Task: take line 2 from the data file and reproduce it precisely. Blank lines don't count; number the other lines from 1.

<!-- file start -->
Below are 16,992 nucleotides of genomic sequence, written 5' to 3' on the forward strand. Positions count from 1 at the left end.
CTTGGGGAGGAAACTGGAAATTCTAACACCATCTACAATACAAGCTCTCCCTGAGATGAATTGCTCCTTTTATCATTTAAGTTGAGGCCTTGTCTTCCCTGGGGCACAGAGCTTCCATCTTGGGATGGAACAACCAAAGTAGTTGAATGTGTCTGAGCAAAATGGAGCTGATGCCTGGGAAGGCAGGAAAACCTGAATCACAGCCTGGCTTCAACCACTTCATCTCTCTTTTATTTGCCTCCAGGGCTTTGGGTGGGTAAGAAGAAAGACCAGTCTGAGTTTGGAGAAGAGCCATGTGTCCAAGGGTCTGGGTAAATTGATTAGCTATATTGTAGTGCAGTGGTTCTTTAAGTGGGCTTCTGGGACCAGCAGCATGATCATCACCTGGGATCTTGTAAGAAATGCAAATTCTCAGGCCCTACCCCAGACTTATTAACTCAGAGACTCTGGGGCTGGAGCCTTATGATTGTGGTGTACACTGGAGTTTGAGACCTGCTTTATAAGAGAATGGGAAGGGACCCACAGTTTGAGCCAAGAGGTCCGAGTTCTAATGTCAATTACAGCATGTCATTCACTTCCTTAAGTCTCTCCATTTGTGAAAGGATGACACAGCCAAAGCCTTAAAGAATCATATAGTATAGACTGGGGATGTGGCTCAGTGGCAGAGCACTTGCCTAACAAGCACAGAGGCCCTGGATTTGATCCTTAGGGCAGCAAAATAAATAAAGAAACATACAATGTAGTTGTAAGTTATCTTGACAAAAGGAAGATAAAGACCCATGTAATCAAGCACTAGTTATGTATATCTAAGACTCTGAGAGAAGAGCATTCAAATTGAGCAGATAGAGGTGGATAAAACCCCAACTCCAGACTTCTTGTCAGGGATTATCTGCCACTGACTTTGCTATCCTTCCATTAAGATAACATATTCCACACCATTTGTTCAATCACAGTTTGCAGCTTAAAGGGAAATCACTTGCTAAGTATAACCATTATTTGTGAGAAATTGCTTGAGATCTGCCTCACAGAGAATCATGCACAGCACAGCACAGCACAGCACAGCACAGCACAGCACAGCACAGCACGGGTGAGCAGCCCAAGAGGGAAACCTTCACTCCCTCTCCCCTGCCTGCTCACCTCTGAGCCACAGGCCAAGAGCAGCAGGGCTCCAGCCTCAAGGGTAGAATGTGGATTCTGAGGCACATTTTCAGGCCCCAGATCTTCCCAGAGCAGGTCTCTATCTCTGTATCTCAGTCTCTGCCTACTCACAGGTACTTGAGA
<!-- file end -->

CTTGGGGAGGAAACTGGAAATTCTAACACCATCTACAATACAAGCTCTCCCTGAGATGAATTGCTCCTTTTATCATTTAAGTTGAGGCCTTGTCTTCCCTGGGGCACAGAGCTTCCATCTTGGGATGGAACAACCAAAGTAGTTGAATGTGTCTGAGCAAAATGGAGCTGATGCCTGGGAAGGCAGGAAAACCTGAATCACAGCCTGGCTTCAACCACTTCATCTCTCTTTTATTTGCCTCCAGGGCTTTGGGTGGGTAAGAAGAAAGACCAGTCTGAGTTTGGAGAAGAGCCATGTGTCCAAGGGTCTGGGTAAATTGATTAGCTATATTGTAGTGCAGTGGTTCTTTAAGTGGGCTTCTGGGACCAGCAGCATGATCATCACCTGGGATCTTGTAAGAAATGCAAATTCTCAGGCCCTACCCCAGACTTATTAACTCAGAGACTCTGGGGCTGGAGCCTTATGATTGTGGTGTACACTGGAGTTTGAGACCTGCTTTATAAGAGAATGGGAAGGGACCCACAGTTTGAGCCAAGAGGTCCGAGTTCTAATGTCAATTACAGCATGTCATTCACTTCCTTAAGTCTCTCCATTTGTGAAAGGATGACACAGCCAAAGCCTTAAAGAATCATATAGTATAGACTGGGGATGTGGCTCAGTGGCAGAGCACTTGCCTAACAAGCACAGAGGCCCTGGATTTGATCCTTAGGGCAGCAAAATAAATAAAGAAACATACAATGTAGTTGTAAGTTATCTTGACAAAAGGAAGATAAAGACCCATGTAATCAAGCACTAGTTATGTATATCTAAGACTCTGAGAGAAGAGCATTCAAATTGAGCAGATAGAGGTGGATAAAACCCCAACTCCAGACTTCTTGTCAGGGATTATCTGCCACTGACTTTGCTATCCTTCCATTAAGATAACATATTCCACACCATTTGTTCAATCACAGTTTGCAGCTTAAAGGGAAATCACTTGCTAAGTATAACCATTATTTGTGAGAAATTGCTTGAGATCTGCCTCACAGAGAATCATGCACAGCACAGCACAGCACAGCACAGCACAGCACAGCACAGCACAGCACGGGTGAGCAGCCCAAGAGGGAAACCTTCACTCCCTCTCCCCTGCCTGCTCACCTCTGAGCCACAGGCCAAGAGCAGCAGGGCTCCAGCCTCAAGGGTAGAATGTGGATTCTGAGGCACATTTTCAGGCCCCAGATCTTCCCAGAGCAGGTCTCTATCTCTGTATCTCAGTCTCTGCCTACTCACAGGTACTTGAGA